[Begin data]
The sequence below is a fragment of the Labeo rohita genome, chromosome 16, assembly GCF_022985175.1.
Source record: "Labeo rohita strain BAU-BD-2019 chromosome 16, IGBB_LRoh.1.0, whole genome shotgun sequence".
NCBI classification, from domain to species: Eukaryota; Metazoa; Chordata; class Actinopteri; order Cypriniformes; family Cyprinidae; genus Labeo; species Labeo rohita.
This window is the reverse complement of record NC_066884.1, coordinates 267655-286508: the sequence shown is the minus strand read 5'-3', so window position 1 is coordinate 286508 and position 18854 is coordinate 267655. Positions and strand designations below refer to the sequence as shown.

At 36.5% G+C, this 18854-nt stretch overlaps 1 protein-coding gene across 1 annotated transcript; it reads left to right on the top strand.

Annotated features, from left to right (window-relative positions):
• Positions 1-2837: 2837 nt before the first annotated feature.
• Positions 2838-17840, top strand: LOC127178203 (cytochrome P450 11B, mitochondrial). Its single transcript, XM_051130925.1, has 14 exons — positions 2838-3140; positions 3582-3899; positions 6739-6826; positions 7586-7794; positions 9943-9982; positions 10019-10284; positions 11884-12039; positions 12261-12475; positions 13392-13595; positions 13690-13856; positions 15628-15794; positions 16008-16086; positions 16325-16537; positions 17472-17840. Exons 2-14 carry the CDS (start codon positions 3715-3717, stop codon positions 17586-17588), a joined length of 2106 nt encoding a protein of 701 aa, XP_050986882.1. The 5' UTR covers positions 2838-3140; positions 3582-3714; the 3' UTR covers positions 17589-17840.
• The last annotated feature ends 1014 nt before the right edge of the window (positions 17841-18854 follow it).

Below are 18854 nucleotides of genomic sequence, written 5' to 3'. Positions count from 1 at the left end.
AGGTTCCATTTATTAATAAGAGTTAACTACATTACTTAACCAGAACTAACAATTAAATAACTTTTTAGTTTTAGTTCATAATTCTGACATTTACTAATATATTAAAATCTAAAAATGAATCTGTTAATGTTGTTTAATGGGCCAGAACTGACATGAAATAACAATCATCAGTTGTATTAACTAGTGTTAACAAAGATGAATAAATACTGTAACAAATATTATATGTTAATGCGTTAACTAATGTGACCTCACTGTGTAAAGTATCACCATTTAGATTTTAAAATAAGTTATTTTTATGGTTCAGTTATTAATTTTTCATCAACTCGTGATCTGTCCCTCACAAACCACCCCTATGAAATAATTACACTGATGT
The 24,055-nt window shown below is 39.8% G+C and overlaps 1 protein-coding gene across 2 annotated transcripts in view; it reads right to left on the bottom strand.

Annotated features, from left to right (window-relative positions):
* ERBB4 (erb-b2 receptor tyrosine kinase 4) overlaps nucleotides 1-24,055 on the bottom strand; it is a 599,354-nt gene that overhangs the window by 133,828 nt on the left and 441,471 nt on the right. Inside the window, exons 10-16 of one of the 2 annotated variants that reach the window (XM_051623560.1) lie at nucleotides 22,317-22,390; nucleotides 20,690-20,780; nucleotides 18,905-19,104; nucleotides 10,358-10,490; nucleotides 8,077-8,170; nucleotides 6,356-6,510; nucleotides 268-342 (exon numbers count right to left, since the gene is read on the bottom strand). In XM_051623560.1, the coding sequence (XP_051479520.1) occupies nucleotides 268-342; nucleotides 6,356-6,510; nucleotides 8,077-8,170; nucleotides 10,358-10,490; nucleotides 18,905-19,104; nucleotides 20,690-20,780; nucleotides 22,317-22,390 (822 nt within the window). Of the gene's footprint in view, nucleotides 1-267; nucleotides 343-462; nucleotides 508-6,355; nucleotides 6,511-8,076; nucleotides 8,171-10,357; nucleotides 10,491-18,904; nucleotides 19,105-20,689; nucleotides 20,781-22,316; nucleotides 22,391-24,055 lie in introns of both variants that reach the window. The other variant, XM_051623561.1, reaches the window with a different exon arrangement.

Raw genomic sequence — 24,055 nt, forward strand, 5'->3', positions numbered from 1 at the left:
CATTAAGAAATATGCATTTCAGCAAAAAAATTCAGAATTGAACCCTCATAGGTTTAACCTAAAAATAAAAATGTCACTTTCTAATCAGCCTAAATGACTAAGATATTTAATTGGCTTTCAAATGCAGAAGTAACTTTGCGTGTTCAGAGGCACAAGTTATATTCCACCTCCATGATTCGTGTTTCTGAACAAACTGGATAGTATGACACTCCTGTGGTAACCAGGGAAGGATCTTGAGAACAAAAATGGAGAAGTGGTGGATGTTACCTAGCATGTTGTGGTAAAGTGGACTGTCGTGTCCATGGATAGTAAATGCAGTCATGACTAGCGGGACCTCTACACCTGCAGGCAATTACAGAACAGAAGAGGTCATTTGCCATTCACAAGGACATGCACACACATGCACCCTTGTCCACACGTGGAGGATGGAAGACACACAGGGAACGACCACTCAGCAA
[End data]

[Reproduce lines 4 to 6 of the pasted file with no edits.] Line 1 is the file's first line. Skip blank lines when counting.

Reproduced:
This window is the reverse complement of record NC_066884.1, coordinates 267655-286508: the sequence shown is the minus strand read 5'-3', so window position 1 is coordinate 286508 and position 18854 is coordinate 267655. Positions and strand designations below refer to the sequence as shown.

At 36.5% G+C, this 18854-nt stretch overlaps 1 protein-coding gene across 1 annotated transcript; it reads left to right on the top strand.

Annotated features, from left to right (window-relative positions):